How do you raise well-mannered kids in a “do as I say not as I do” world?
More importantly, how do you make manners something your kids don’t just “do,” but part of who they are?
Several weeks ago, I watched a deleted scene circulating around the Internet from comedian, Louis C.K.’s FX show, “Louie,” that was generating a lot of chatter.
In the clip entitled “Apologize,” inspired by scenes played out in countless supermarket aisles, Louis C.K. is shopping with the young actresses playing his daughters, handling some less than polite behavior from one of them. In the scene he tries to explain to his resistant daughter why it’s important to apologize when you treat someone badly.
While trying to convince her she needed to apologize, another customer unapologetically crashes the scene with some bad behavior of her own. Like all savvy children everywhere, his daughter protests, “How come she doesn’t have to apologize?” Hilarity ensues. (View the clip here)
The deleted scene inspired a lot of chatter, because it seems like a lot of people are fed up with rampant rudeness. Kids notice everything. To the little girl’s point, why should kids behave themselves, when a whole lot of adults around them clearly don’t?
This is a frustrating and challenging question for parents. “Because I said so” doesn’t really cover this one very well.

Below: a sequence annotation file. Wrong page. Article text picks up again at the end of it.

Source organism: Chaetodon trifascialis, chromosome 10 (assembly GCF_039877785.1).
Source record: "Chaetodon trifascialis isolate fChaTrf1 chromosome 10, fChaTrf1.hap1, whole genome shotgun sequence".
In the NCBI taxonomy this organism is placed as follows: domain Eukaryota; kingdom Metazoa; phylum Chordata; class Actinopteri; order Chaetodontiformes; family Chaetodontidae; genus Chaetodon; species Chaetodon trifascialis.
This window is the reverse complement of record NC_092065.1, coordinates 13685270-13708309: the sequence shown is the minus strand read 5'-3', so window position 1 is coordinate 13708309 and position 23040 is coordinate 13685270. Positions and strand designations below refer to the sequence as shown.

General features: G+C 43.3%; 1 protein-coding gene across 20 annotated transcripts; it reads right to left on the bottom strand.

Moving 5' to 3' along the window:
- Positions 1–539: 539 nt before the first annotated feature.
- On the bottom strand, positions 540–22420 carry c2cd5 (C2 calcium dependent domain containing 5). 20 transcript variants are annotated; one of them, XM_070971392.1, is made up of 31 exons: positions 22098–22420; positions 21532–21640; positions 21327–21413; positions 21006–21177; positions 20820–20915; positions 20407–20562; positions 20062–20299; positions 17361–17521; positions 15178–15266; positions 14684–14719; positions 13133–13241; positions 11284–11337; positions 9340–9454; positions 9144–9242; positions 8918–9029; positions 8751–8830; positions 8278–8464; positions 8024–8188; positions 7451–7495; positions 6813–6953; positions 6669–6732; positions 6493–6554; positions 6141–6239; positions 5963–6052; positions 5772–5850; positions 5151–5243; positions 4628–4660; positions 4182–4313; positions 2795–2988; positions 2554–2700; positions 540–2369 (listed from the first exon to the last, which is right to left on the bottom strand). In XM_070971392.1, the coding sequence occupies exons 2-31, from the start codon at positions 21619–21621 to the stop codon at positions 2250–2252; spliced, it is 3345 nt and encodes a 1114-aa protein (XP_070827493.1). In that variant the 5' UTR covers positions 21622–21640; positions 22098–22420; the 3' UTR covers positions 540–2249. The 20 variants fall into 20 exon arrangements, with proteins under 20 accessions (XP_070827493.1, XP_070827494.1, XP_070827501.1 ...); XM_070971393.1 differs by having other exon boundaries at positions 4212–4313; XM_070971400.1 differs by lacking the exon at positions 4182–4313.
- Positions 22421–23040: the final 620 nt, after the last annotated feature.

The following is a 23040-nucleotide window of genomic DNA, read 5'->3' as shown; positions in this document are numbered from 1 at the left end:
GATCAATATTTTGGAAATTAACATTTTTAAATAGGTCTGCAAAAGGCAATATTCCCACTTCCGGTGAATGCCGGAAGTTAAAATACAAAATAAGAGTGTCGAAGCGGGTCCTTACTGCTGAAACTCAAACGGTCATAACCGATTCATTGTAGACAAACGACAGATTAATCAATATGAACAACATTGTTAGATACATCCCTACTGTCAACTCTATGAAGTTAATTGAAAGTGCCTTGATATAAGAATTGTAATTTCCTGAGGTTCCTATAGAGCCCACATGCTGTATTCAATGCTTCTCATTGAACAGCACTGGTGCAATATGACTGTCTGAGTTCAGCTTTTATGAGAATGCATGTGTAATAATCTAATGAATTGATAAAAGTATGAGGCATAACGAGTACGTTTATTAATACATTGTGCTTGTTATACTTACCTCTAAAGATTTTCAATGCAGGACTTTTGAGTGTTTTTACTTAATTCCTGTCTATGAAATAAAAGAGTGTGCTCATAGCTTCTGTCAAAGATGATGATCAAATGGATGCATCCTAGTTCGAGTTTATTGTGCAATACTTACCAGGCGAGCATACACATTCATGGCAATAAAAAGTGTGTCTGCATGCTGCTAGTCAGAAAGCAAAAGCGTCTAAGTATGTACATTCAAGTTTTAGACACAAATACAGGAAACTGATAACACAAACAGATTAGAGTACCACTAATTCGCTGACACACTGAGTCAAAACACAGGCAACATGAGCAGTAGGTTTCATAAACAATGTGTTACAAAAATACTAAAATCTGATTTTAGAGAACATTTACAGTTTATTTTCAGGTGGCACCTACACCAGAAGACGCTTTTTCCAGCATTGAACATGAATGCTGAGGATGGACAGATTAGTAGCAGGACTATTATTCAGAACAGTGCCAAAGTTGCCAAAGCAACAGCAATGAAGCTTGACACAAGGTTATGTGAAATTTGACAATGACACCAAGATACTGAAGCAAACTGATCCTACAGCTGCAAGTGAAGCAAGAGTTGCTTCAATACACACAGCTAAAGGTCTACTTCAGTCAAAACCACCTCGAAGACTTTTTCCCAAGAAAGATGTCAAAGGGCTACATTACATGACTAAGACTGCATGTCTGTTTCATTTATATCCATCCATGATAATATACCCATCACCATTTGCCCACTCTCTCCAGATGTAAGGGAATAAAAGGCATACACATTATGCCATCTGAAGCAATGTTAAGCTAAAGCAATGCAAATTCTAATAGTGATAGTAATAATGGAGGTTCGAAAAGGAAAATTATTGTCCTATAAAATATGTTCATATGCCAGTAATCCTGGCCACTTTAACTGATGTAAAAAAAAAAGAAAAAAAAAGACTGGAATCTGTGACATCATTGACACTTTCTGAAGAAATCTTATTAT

Plus, as a parent I want the building blocks of good manners—compassion and consideration—to be what inspires them to “behave themselves,” not just a desire to toe the line. But to learn this, they’ve got to see it in action. They have to see adults walk the walk. No pressure.
To raise kind children in a rude world, I stick to three principles:
- Choose your village carefully.
The old adage is that it takes a village to raise a child, and I feel it’s correct. To reinforce lessons I’m trying to teach my kids, I choose to surround them with people who treat people the way I want my kids to treat people.
- Forgive, but don’t excuse.
When my kids want to know why someone is getting away with behaving in a way that isn’t acceptable in our family, I try to remind them that we don’t know what happens in that individual’s home, or what their life is like. We don’t know if they’ve had a bad day, week, year, etc. This doesn’t mean that we excuse how they are behaving, but by starting—perhaps radically—with empathy, it sets my kids up to react by continuing to treat others well, according to their values, rather than being drawn into retaliation that simply perpetuates the vicious cycle of rudeness. As an adult, I struggle with this one all the time (especially at the gym, but that's a whole other story), but when I chose to get down in the mud, I inevitably regret it. I share that with my kids in ways they can understand at their ages.
- Stick to the Golden Rule.
Still when people treat us badly, it’s frustrating. The Golden Rule stills reigns. I am teaching my kids (and myself) daily that we can’t control how others behave; we can only control how we behave, and how we chose to treat others.
How are you raising your kids well in a rude world?